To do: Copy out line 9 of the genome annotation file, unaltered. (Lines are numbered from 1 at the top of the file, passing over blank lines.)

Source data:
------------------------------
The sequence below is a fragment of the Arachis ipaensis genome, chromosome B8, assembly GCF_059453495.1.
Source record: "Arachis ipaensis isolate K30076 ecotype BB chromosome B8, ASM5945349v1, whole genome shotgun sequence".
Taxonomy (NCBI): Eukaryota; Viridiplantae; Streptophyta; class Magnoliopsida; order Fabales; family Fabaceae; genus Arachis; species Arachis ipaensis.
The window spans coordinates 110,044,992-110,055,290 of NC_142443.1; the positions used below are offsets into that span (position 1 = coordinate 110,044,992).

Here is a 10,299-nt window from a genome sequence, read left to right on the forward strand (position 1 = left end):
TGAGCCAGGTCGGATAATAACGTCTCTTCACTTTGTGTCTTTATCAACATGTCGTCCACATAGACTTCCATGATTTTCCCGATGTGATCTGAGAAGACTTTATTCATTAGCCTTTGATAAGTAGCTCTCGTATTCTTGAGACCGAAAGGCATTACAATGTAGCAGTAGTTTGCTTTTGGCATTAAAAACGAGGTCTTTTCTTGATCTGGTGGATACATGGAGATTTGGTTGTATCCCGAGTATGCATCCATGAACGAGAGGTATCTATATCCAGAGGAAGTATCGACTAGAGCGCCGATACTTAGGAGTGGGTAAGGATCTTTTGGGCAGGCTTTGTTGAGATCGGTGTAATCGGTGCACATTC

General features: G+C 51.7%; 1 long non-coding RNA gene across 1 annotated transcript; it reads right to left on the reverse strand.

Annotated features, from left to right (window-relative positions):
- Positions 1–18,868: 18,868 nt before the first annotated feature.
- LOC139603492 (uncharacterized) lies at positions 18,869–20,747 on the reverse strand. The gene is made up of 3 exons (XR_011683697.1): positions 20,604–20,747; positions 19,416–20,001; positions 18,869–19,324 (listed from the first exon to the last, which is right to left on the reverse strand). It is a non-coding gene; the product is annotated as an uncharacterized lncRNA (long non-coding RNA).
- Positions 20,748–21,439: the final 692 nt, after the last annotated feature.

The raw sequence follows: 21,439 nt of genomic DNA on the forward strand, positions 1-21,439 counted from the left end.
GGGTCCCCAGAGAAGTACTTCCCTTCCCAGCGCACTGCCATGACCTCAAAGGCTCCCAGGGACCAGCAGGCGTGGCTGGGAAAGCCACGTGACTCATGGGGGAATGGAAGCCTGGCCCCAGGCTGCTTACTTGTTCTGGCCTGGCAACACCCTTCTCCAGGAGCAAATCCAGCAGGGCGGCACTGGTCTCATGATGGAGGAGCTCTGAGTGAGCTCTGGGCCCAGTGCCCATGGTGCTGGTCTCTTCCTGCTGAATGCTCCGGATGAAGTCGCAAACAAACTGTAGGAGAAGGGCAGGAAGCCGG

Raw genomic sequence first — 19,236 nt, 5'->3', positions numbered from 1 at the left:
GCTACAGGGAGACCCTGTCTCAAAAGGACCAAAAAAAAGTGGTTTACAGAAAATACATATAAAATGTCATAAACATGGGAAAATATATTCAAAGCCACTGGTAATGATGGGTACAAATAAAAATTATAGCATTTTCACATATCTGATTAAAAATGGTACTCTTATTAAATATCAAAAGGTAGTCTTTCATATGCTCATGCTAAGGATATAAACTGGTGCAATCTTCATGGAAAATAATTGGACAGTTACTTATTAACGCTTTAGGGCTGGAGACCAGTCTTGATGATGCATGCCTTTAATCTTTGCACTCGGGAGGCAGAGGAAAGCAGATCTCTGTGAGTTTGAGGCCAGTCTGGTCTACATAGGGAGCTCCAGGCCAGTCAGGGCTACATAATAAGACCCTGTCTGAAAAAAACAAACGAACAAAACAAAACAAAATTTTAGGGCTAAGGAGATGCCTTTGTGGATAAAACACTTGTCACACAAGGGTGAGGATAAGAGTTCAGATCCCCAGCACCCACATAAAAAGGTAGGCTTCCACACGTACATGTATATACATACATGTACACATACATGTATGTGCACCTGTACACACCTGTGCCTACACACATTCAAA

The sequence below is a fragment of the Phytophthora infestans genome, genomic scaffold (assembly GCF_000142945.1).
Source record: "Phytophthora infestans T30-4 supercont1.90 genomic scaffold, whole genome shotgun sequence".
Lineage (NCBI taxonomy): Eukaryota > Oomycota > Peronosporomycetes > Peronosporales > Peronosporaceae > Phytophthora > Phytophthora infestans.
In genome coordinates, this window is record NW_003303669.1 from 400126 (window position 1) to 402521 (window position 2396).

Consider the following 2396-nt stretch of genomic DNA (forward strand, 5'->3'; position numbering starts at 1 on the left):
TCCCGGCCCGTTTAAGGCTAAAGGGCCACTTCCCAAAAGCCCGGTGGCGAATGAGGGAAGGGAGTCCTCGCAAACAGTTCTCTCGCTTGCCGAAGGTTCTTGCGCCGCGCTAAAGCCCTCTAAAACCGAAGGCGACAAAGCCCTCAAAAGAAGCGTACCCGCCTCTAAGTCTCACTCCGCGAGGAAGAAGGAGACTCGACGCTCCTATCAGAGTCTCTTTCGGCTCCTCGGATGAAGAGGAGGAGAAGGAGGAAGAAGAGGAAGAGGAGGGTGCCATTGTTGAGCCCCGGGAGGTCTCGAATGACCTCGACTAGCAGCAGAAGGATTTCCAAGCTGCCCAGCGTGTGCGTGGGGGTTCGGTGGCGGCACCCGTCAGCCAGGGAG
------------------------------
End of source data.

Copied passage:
- Positions 1–18,868: 18,868 nt before the first annotated feature.